Why Observe Lent?
March 1 is Ash Wednesday, which marks the beginning of Lent. Though many protestant denominations do not observe Ash Wednesday or Lent, it has a long and meaningful history in the church as a season of preparation and consecration before Easter. For many it may seem like an empty ritual, best left alone, but it is a practice with a long heritage in the history of the church, with deep spiritual roots.
As early as the Council of Nicea (325AD), Lent was recognized as a 40 day period of fasting leading up to Easter. One tradition suggests that its origins are associated with the earliest practices of Christian baptism. Converts preparing to be baptized would undergo a lengthy period of study and consecration, which could last as long as several years. Since Easter Sunday was the customary day for conducting baptisms in the early church, the final days leading up to that event were especially significant as a time of purification. Eventually, the church as a whole began to observe the season of Lent as an expression of solidarity with those preparing for baptism, and an opportunity for all Christians to recall and renew the commitment of their baptism.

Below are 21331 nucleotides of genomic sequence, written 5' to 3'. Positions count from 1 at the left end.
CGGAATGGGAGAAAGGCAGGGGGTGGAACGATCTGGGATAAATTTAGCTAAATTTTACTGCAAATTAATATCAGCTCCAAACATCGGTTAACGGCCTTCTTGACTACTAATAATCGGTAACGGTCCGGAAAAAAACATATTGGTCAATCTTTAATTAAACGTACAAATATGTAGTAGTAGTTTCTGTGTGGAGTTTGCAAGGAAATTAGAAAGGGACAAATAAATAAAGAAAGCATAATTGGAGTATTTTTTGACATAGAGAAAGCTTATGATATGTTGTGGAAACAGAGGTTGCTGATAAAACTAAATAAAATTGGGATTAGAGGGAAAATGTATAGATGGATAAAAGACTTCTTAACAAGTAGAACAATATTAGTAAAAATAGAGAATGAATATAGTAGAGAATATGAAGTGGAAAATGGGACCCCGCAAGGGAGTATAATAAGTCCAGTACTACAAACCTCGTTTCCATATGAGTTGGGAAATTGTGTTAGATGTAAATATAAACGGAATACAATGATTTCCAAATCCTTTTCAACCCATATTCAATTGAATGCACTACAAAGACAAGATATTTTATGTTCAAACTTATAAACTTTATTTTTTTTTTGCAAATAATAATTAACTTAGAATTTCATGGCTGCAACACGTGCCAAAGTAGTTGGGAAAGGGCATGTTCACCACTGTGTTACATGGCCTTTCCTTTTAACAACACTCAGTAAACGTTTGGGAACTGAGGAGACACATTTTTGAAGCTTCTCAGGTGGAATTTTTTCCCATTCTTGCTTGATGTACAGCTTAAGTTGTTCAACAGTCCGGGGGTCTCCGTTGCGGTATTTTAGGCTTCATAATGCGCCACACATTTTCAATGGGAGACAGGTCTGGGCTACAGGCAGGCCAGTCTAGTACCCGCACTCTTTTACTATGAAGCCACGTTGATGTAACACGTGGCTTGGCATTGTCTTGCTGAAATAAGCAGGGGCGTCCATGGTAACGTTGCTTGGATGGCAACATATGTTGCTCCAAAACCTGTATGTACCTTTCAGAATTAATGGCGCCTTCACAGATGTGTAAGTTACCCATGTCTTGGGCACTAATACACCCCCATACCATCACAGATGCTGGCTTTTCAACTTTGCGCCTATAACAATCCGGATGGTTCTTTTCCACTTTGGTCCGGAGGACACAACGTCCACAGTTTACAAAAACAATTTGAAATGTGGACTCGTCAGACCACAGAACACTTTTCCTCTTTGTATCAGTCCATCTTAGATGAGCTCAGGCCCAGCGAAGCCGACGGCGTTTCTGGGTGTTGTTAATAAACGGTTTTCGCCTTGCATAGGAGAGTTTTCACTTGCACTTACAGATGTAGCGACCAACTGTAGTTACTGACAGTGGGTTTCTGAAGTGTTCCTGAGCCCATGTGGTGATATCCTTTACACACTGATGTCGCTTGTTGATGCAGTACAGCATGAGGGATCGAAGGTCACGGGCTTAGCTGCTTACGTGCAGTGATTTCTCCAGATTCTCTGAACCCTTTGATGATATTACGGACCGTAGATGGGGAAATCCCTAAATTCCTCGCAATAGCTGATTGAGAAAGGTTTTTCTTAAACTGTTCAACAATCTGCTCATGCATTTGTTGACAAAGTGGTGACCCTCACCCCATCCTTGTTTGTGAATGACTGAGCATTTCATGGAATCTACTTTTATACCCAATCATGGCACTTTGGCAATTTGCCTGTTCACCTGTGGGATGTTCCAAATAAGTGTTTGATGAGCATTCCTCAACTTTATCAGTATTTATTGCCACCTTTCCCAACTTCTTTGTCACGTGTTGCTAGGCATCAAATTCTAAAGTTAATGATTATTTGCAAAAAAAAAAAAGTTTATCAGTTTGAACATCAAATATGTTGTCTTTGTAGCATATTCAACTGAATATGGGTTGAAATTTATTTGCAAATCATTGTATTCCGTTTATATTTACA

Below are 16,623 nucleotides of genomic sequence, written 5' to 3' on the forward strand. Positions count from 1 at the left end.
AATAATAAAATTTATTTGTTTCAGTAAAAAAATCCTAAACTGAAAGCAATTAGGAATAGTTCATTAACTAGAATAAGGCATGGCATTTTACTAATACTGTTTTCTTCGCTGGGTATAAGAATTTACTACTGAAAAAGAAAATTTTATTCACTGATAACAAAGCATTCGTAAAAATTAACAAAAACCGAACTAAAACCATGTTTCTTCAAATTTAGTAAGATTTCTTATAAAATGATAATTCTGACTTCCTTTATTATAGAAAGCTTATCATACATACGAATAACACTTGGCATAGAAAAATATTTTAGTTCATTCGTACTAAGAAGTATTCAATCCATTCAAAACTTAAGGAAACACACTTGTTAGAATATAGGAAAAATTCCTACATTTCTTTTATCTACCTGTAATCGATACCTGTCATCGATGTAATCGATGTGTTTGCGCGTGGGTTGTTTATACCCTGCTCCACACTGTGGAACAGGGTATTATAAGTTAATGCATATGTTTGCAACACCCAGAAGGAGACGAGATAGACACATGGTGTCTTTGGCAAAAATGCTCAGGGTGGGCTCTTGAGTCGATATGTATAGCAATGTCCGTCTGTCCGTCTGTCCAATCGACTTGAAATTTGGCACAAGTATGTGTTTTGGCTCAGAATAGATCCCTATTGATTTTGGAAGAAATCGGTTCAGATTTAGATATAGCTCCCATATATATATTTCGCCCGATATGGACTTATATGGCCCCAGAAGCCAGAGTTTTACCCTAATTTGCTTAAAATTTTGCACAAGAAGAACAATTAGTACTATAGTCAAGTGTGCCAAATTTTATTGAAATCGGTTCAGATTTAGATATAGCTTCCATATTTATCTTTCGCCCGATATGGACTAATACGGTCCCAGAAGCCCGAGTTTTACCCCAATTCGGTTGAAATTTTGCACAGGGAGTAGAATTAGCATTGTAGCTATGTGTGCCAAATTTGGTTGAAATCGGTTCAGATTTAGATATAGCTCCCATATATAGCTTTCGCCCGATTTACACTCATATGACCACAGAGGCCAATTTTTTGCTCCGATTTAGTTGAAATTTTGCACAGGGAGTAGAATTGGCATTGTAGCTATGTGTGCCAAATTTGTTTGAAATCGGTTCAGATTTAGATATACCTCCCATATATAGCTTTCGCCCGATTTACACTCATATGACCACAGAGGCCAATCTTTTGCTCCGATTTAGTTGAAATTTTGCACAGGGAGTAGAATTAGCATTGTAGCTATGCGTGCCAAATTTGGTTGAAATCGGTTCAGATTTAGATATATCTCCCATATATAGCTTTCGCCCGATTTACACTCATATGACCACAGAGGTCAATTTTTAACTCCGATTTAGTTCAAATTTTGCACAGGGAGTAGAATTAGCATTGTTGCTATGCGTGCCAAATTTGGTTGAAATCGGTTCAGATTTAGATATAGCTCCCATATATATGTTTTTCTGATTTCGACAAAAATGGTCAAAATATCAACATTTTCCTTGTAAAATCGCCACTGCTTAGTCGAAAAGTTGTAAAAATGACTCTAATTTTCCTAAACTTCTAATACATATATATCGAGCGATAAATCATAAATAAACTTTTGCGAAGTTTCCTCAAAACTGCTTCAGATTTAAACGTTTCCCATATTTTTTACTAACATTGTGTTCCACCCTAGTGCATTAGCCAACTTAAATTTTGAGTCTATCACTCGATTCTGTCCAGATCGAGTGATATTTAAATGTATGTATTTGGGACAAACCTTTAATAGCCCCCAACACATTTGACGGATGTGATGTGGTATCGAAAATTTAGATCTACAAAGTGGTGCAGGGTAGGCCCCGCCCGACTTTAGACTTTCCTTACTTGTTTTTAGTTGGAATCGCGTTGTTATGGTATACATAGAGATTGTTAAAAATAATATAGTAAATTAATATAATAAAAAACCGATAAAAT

Just as Moses underwent a 40 year period of preparation before God called him to his ministry, and Jesus fasted 40 days in the desert before beginning his ministry, the 40 days of Lent are intended as a season where we recalibrate our lives as believers. It is a time for self-examination and repentance, allowing God to show us the ways in which we have turned away from him and allowed ourselves to be distracted by the pleasures of this world or caught in the web of sin, and turning again toward God in faith and obedience.
Fasting is also observed during Lent, following the example of Jesus, who fasted during his 40 day sojourn in the desert. Fasting is not a good work that earns us special merit with God. Rather, by denying ourselves a common pleasure or self-indulgence, we affirm that our true life does not consist in the abundance of things, but in God himself. He is our true food and drink; he is our true joy and pleasure.
The spiritual attitudes that the season of Lent calls us to ought to be a part of our daily lives throughout the year. Nevertheless, it provides us a special opportunity to recommit ourselves to a life of faithful discipleship. My prayer for all of us is that we will make the most of this season for the glory of God.
Pastor Jon EnrightMarch 9, 2017